Obama’s Iraq muddle is of his own making. His doublespeak says that we need to get out by the deadline, but we should stay if the Iraqis want us, and — please, please, Mr. Maliki — say that you need us. Obama’s plan to blame Republicans for the inevitable fall of Iraq may or may not succeed, depending on how quickly the Iraqis toss us out and how soon Iran asserts control of its neighbor.
Obama is playing the same game with Afghanistan, though our “ally” there — Hamid Karzai — is one of the few allies we have who is less coherent and loyal than Maliki. According to a report in the Friday U.K. Daily Telegraph, the Afghanis have apparently agreed that U.S. forces will stay there ten years past Obama’s 2014 deadline until 2024. If that agreement is actually signed, the media will take Afghanistan off the screen altogether. Unless the Republican candidate can argue convincingly that Obama’s Afghanistan war is failing — as nation-building always does — Obama will probably be able to dodge the issue throughout the campaign year.
He may be able to slide by on Libya, and Syria, and even Iran. But not on Israel.
Obama may yet be able to claim some sort of victory in Libya if Gaddafi is swept from office. But to what avail? As the apparently-untouchable Bashar al-Assad continues to slaughter the Syrian rebels, the contrast between Obama’s actions will be stark if anyone can be brought to care. Libya was supposed to be so easy that the French were eager for war. Syria is a hard target: Obama lacks the judgment to conclude that decisive action is essential against a state sponsor of terrorism and the courage to pursue such action.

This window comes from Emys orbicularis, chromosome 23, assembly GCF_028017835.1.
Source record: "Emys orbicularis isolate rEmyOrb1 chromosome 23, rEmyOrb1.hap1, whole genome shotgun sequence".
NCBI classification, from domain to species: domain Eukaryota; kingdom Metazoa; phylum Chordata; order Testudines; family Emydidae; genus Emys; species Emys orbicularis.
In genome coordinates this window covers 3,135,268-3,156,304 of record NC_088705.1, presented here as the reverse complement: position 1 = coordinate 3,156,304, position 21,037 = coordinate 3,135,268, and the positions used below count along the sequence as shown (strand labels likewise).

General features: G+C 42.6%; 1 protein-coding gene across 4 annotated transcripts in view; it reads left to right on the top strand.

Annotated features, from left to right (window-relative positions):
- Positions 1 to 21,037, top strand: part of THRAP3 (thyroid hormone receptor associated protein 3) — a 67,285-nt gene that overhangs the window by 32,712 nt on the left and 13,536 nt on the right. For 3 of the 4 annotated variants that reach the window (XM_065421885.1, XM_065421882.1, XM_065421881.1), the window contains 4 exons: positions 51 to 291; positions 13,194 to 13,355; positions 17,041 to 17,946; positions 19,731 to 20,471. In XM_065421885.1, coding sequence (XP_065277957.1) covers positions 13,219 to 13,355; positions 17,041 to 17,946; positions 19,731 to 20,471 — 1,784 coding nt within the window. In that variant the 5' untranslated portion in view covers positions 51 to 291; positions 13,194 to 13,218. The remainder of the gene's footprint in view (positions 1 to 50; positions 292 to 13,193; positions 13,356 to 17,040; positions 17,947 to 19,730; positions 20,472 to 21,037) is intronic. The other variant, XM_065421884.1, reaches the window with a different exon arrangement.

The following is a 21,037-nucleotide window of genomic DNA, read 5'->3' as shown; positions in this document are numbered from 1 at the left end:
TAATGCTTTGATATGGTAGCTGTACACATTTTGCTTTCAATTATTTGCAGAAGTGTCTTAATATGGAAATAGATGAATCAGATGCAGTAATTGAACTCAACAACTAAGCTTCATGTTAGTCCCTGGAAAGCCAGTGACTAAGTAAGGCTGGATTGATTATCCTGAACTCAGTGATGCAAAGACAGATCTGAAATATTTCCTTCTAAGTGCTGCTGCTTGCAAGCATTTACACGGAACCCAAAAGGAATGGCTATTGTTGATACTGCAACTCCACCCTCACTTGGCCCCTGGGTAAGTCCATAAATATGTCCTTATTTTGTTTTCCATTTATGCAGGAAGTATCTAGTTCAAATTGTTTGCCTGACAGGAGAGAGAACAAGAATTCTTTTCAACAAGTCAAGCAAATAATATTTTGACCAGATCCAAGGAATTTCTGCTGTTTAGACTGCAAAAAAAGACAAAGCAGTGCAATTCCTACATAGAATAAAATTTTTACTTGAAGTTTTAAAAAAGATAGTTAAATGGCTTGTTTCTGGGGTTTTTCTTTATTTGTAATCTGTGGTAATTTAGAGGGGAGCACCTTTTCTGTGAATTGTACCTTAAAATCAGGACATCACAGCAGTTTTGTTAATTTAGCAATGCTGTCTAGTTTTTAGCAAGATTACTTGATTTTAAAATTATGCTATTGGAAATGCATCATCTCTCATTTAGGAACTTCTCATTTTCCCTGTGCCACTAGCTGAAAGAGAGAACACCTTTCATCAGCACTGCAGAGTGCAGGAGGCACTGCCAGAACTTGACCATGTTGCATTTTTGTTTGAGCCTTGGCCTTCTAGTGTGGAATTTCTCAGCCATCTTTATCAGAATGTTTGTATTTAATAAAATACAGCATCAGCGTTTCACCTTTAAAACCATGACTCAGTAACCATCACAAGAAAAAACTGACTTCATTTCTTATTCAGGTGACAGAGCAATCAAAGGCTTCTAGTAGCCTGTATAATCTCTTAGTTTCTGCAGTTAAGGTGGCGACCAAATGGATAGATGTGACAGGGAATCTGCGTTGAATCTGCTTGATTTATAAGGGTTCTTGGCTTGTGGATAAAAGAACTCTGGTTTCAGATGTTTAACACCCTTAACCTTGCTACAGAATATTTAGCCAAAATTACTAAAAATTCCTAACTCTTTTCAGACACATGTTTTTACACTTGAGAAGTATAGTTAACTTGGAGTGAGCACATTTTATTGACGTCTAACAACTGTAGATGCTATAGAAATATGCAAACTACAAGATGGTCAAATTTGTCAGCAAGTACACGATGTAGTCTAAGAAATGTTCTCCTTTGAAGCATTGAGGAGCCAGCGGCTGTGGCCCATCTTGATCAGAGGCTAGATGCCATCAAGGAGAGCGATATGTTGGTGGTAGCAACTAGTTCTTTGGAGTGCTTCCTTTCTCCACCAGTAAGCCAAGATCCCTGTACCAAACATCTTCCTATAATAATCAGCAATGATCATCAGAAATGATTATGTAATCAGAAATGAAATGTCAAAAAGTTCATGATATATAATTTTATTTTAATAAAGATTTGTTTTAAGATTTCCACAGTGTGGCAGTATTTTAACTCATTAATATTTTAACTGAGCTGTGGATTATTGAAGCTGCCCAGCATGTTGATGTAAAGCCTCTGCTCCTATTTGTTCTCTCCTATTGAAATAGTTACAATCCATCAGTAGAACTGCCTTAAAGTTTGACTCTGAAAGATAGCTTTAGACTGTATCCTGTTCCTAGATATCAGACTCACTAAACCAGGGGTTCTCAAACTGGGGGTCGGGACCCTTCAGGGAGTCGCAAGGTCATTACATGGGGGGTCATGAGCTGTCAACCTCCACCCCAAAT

But it’s almost impossible to see how Iran or Libya — or Syria — will figure significantly in the 2012 campaign. Few Americans will care about these hotspots if there is no open war involving U.S. troops there. Few voters will choose to vote for Obama or whomever his opponent may be based on Obama’s dangerous policies toward those nations.
Last week, President Obama demanded that — on the basis of the uncontained anti-regime riots in which Bashar Assad had ordered the continued massacre of the rebels — that Assad must step down. But, as Frederick the Great said, diplomacy without arms is like music without instruments. Not even Obama’s cabinet took him seriously.
Last Tuesday Mizz Clinton derided the president’s demand before he made it, saying “Okay. Fine. What’s next? If Turkey says it, if King Abdullah says it, if other people say it, there is no way the Assad regime can ignore it.” But, as Clinton says, it’s safe for Assad to ignore Obama.
A man of faith in a godless age is hitting Americans where it hurts.
Mr. and Mrs. American Spectator Reader, let P.J. O’Rourke talk sense to your kids.
In Britain, defending your property can get you life.
The debacle of this president’s administration is both a cause and a symptom of the decline of American values. Unless Congress impeaches him, that decline will go on unchecked. An eminent jurist surveys the damage and assesses the chances for the recovery of our culture.
It won’t take long for conservatives to scratch this presidential wannabe off their 2008 scorecard.
The American Christmas, like the songs that celebrate it, makes room for everybody under the rainbow. Is that why so many people seem to be hostile to it?
Was the President done in by the economy, or by the politics of the economy?
H/T to National Review Online